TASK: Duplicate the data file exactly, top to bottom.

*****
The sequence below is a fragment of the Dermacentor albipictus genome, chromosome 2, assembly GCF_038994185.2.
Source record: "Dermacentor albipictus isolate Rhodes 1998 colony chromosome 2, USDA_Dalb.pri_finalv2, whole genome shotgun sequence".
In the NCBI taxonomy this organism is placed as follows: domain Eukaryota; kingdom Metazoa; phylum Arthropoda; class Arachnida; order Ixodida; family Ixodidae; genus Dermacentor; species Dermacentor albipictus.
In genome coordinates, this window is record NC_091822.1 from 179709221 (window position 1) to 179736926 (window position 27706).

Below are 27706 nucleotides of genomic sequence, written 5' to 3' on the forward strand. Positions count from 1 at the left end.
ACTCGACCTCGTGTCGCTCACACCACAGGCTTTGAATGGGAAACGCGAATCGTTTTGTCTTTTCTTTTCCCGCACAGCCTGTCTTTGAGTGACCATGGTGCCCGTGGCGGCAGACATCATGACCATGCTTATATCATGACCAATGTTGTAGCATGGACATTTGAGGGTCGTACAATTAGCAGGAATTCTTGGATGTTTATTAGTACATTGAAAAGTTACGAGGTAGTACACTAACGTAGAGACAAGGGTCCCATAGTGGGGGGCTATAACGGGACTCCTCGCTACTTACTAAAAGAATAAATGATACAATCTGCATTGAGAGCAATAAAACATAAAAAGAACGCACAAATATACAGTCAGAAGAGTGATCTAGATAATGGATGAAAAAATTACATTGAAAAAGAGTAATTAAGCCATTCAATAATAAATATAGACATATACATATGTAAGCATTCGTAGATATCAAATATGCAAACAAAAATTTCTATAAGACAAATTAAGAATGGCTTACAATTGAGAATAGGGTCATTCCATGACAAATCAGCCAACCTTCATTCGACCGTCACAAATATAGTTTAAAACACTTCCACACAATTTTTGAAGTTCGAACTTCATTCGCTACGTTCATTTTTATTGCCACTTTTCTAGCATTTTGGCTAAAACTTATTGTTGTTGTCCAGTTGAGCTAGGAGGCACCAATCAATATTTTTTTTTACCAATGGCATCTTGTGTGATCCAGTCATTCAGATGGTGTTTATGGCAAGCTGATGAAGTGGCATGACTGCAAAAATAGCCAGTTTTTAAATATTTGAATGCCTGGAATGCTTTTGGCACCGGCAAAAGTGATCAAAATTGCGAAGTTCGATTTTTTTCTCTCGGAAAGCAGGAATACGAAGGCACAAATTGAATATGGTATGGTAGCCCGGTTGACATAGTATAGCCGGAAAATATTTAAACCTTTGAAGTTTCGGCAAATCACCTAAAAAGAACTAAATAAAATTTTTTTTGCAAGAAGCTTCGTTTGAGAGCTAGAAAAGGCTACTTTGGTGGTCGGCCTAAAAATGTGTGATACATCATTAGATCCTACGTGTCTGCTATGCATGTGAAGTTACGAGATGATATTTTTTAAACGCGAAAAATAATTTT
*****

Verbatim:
The sequence below is a fragment of the Dermacentor albipictus genome, chromosome 2, assembly GCF_038994185.2.
Source record: "Dermacentor albipictus isolate Rhodes 1998 colony chromosome 2, USDA_Dalb.pri_finalv2, whole genome shotgun sequence".
In the NCBI taxonomy this organism is placed as follows: domain Eukaryota; kingdom Metazoa; phylum Arthropoda; class Arachnida; order Ixodida; family Ixodidae; genus Dermacentor; species Dermacentor albipictus.
In genome coordinates, this window is record NC_091822.1 from 179709221 (window position 1) to 179736926 (window position 27706).

Below are 27706 nucleotides of genomic sequence, written 5' to 3' on the forward strand. Positions count from 1 at the left end.
ACTCGACCTCGTGTCGCTCACACCACAGGCTTTGAATGGGAAACGCGAATCGTTTTGTCTTTTCTTTTCCCGCACAGCCTGTCTTTGAGTGACCATGGTGCCCGTGGCGGCAGACATCATGACCATGCTTATATCATGACCAATGTTGTAGCATGGACATTTGAGGGTCGTACAATTAGCAGGAATTCTTGGATGTTTATTAGTACATTGAAAAGTTACGAGGTAGTACACTAACGTAGAGACAAGGGTCCCATAGTGGGGGGCTATAACGGGACTCCTCGCTACTTACTAAAAGAATAAATGATACAATCTGCATTGAGAGCAATAAAACATAAAAAGAACGCACAAATATACAGTCAGAAGAGTGATCTAGATAATGGATGAAAAAATTACATTGAAAAAGAGTAATTAAGCCATTCAATAATAAATATAGACATATACATATGTAAGCATTCGTAGATATCAAATATGCAAACAAAAATTTCTATAAGACAAATTAAGAATGGCTTACAATTGAGAATAGGGTCATTCCATGACAAATCAGCCAACCTTCATTCGACCGTCACAAATATAGTTTAAAACACTTCCACACAATTTTTGAAGTTCGAACTTCATTCGCTACGTTCATTTTTATTGCCACTTTTCTAGCATTTTGGCTAAAACTTATTGTTGTTGTCCAGTTGAGCTAGGAGGCACCAATCAATATTTTTTTTTACCAATGGCATCTTGTGTGATCCAGTCATTCAGATGGTGTTTATGGCAAGCTGATGAAGTGGCATGACTGCAAAAATAGCCAGTTTTTAAATATTTGAATGCCTGGAATGCTTTTGGCACCGGCAAAAGTGATCAAAATTGCGAAGTTCGATTTTTTTCTCTCGGAAAGCAGGAATACGAAGGCACAAATTGAATATGGTATGGTAGCCCGGTTGACATAGTATAGCCGGAAAATATTTAAACCTTTGAAGTTTCGGCAAATCACCTAAAAAGAACTAAATAAAATTTTTTTTGCAAGAAGCTTCGTTTGAGAGCTAGAAAAGGCTACTTTGGTGGTCGGCCTAAAAATGTGTGATACATCATTAGATCCTACGTGTCTGCTATGCATGTGAAGTTACGAGATGATATTTTTTAAACGCGAAAAATAATTTT